Then, at step 306, the system computes the lighting equation. For purposes of illustration and ease of understanding, FIG. 6 has illustrated these steps as occurring sequentially. However, it will be appreciated, particularly in light of the description and figure previously described that these steps may be implemented by distinct routines or state machines. Four purposes of illustrating the significant aspects of the present invention, a small portion of the lighting equation computation step is broken out as steps 308, 309, and 310. These steps are relevant to the portion of the lighting equation that relates to the computation of the exponential values associated with shininess (specular reflection) and spotlights. In OpenGL, these values may be represented as floating point numbers, but do not have to be so represented. Accordingly, at step 308, the invention evaluates the integer/floating point register bits to determine whether the relevant vertex or lighting bits are clear. If not, then the system recognizes that the particular material or lighting value is an integer value, as opposed to a floating point value, and it branches to step 309, where it computes the exponent in accordance with an integer exponentiation routine. If, however, the relevant bits are set, then the system branches to step 310 where it computes the exponentiation in accordance with a floating point routine, which will be described in more detail below.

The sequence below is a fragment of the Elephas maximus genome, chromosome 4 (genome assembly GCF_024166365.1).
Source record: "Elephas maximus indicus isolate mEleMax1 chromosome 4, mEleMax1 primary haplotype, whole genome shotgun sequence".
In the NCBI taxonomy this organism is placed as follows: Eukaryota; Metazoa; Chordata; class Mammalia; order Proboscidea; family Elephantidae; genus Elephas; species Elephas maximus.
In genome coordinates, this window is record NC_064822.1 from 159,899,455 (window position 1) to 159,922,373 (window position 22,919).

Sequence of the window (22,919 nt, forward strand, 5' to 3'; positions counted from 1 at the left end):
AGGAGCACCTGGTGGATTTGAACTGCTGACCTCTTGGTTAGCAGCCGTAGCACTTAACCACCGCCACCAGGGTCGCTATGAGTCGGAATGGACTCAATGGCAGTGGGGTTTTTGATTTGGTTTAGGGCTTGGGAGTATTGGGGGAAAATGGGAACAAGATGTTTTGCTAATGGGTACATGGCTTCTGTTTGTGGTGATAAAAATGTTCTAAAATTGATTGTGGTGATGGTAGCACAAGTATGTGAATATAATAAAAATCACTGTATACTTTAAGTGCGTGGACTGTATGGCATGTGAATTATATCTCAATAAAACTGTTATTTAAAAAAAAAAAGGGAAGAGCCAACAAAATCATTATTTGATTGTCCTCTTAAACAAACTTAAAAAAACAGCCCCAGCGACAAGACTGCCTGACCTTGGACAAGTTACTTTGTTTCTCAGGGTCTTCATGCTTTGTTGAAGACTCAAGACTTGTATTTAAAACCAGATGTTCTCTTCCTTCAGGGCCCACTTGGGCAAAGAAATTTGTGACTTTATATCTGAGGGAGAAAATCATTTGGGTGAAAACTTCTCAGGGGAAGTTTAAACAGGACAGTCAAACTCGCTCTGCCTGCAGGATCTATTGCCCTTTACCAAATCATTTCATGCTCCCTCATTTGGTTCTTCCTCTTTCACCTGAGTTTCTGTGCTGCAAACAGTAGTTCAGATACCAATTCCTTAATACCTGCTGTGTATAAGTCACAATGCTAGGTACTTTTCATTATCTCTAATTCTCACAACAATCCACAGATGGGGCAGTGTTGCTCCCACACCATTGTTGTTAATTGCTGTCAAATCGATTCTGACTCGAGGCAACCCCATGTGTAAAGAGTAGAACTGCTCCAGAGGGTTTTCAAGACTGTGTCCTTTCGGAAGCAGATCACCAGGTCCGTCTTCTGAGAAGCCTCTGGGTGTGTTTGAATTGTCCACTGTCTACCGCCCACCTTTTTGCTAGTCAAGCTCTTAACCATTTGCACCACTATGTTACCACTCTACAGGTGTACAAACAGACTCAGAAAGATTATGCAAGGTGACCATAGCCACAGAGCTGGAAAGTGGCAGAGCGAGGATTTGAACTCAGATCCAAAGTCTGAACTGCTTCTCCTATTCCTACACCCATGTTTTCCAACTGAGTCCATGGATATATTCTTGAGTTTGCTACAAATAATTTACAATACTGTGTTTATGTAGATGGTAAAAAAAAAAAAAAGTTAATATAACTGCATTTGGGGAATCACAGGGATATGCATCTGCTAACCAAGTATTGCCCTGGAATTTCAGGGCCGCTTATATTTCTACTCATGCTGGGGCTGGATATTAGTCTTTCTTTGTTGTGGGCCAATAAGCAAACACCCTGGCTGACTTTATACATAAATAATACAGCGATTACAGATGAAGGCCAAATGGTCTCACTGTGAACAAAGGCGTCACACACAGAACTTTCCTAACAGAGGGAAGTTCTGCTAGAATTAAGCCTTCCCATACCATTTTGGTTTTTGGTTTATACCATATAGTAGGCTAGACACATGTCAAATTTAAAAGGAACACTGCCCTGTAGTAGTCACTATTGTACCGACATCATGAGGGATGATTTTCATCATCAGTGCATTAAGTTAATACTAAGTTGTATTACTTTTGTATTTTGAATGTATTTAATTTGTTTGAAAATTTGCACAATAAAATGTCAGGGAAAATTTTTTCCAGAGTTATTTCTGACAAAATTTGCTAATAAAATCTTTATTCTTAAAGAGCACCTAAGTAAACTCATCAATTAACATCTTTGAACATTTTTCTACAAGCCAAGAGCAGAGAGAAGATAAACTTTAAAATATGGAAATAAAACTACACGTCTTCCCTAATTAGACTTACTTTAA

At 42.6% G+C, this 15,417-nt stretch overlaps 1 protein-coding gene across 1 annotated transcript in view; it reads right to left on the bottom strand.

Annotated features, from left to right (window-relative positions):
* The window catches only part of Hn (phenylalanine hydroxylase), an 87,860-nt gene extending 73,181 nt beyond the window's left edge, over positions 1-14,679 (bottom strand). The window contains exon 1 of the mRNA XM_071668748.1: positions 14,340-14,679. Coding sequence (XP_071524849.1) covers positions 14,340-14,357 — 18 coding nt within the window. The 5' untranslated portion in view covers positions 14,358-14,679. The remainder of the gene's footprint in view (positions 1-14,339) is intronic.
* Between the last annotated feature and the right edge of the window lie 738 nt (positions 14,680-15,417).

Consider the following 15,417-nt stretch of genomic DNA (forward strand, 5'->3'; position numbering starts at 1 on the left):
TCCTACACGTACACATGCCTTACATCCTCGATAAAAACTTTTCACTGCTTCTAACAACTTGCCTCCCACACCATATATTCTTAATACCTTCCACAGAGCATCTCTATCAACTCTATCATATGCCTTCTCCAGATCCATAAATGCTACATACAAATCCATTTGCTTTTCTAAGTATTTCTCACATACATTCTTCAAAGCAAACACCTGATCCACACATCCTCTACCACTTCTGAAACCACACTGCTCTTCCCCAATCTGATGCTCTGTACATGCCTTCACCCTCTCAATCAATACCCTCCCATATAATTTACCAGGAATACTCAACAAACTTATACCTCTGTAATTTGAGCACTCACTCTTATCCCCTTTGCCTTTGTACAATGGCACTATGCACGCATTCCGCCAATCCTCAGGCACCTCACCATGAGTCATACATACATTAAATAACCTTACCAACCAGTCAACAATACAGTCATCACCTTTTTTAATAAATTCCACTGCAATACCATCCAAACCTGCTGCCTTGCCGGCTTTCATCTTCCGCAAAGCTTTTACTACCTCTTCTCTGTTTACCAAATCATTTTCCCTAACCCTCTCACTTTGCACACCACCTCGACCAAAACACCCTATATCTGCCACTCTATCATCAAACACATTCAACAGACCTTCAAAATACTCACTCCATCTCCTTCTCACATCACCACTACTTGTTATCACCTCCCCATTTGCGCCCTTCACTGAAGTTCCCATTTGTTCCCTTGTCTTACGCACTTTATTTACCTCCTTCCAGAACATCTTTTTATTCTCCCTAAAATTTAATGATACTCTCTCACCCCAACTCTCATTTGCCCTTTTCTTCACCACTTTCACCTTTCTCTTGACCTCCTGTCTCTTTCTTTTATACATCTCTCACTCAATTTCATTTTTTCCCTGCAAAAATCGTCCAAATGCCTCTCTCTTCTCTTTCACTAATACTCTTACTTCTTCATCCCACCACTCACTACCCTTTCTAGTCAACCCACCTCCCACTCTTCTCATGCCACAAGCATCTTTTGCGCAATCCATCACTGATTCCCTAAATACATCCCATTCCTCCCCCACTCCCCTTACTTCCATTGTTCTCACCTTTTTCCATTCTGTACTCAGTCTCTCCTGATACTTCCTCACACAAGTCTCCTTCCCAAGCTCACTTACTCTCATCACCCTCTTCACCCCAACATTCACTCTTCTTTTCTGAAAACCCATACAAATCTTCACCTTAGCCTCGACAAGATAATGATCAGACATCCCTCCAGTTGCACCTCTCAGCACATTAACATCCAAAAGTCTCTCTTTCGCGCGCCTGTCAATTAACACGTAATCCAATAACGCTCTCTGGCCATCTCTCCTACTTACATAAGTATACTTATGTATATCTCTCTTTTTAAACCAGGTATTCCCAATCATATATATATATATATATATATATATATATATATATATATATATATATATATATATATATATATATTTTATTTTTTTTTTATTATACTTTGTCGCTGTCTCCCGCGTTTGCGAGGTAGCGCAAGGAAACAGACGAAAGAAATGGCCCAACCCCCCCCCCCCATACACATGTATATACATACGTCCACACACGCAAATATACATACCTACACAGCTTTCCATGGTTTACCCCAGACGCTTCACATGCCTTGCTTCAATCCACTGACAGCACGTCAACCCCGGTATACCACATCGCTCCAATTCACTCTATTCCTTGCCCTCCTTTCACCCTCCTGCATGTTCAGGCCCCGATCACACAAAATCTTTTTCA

Significantly, the integer routine operates on the data knowing that the data values are integer values. In the preferred embodiment, this computation takes about half the time required for the floating point computation. Therefore, recognizing integer values allows the invention to achieve significant time savings and therefore improved performance.